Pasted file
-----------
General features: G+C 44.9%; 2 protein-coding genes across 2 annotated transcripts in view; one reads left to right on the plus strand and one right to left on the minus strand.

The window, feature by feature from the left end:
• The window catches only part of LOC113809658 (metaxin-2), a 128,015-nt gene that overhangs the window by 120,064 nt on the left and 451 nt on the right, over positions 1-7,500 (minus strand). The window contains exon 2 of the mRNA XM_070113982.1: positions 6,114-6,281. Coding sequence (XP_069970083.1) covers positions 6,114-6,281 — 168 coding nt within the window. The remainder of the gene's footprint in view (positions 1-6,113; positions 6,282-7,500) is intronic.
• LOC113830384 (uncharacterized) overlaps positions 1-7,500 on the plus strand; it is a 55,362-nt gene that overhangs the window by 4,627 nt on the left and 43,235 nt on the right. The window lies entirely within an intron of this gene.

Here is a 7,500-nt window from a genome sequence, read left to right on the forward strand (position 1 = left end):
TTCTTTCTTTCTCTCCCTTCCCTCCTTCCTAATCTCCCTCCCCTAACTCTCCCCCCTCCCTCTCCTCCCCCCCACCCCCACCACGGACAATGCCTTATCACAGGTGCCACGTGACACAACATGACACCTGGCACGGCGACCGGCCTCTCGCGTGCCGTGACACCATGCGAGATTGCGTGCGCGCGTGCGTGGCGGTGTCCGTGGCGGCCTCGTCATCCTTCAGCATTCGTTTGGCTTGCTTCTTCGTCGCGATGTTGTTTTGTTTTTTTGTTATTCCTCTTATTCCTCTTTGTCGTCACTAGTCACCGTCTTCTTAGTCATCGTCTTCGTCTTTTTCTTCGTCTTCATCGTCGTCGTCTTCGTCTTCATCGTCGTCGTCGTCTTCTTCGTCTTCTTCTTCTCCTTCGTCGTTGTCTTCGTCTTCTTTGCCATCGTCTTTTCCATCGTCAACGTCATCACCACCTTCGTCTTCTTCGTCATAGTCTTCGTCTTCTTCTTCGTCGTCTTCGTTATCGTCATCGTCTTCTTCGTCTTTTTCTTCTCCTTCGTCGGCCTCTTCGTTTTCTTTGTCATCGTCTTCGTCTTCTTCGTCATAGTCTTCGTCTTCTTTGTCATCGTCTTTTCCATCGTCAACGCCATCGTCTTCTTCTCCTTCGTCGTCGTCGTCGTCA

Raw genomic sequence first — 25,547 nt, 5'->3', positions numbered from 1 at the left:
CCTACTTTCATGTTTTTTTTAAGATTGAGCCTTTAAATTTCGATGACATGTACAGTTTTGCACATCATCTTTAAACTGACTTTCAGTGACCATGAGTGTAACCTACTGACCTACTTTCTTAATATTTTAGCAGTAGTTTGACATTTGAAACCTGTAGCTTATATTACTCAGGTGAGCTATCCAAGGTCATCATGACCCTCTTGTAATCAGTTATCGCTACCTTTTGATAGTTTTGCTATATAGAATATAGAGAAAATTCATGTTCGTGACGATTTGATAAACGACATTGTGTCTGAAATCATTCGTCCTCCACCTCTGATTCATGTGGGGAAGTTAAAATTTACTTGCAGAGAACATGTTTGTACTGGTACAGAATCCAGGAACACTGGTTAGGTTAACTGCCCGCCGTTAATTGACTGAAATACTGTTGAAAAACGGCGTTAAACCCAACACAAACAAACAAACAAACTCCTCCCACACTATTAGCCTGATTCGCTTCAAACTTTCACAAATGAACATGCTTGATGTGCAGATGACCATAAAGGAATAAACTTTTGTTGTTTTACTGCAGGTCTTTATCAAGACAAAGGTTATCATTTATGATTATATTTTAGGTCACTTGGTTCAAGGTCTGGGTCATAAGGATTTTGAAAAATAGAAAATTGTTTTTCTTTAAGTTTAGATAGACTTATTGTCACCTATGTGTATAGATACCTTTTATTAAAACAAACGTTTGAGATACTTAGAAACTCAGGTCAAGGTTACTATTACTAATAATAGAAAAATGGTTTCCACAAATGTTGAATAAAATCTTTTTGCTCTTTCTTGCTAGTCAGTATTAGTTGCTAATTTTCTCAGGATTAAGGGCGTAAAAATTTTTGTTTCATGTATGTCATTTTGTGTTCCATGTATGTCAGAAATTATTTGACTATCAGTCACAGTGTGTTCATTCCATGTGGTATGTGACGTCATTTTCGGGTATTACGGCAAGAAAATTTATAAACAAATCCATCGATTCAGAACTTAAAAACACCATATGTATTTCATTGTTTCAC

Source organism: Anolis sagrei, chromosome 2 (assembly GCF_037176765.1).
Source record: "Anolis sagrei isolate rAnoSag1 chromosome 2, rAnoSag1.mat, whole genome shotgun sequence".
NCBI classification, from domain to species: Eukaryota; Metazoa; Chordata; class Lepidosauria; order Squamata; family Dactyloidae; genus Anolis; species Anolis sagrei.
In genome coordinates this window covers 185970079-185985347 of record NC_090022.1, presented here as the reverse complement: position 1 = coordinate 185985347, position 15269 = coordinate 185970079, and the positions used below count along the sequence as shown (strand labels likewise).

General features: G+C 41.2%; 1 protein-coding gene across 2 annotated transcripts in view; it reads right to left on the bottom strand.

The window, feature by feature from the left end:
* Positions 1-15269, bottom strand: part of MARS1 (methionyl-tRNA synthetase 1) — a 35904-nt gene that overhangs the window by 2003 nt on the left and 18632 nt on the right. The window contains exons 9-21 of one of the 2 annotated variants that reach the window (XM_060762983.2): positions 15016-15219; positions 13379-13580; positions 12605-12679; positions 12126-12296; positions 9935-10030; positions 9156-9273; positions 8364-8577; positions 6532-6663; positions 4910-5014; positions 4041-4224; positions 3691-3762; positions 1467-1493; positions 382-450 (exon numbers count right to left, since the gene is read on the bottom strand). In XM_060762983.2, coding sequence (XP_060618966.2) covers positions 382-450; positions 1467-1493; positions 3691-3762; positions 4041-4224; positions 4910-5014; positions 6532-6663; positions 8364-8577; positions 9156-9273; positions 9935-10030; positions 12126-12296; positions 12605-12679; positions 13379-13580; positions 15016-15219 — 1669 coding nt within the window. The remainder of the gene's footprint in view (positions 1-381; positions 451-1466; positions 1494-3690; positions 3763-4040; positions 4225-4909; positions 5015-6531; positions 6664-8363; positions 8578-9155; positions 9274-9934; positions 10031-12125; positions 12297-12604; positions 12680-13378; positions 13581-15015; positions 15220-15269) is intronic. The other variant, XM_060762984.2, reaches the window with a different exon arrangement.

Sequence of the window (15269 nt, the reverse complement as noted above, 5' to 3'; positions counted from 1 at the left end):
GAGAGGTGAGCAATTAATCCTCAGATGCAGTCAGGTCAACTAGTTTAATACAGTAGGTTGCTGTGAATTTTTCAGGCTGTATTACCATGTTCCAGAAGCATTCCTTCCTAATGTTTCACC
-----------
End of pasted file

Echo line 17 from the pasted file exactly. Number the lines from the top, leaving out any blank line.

GAGAGGTGAGCAATTAATCCTCAGATGCAGTCAGGTCAACTAGTTTAATACAGTAGGTTGCTGTGAATTTTTCAGGCTGTATTACCATGTTCCAGAAGCATTCCTTCCTAATGTTTCACC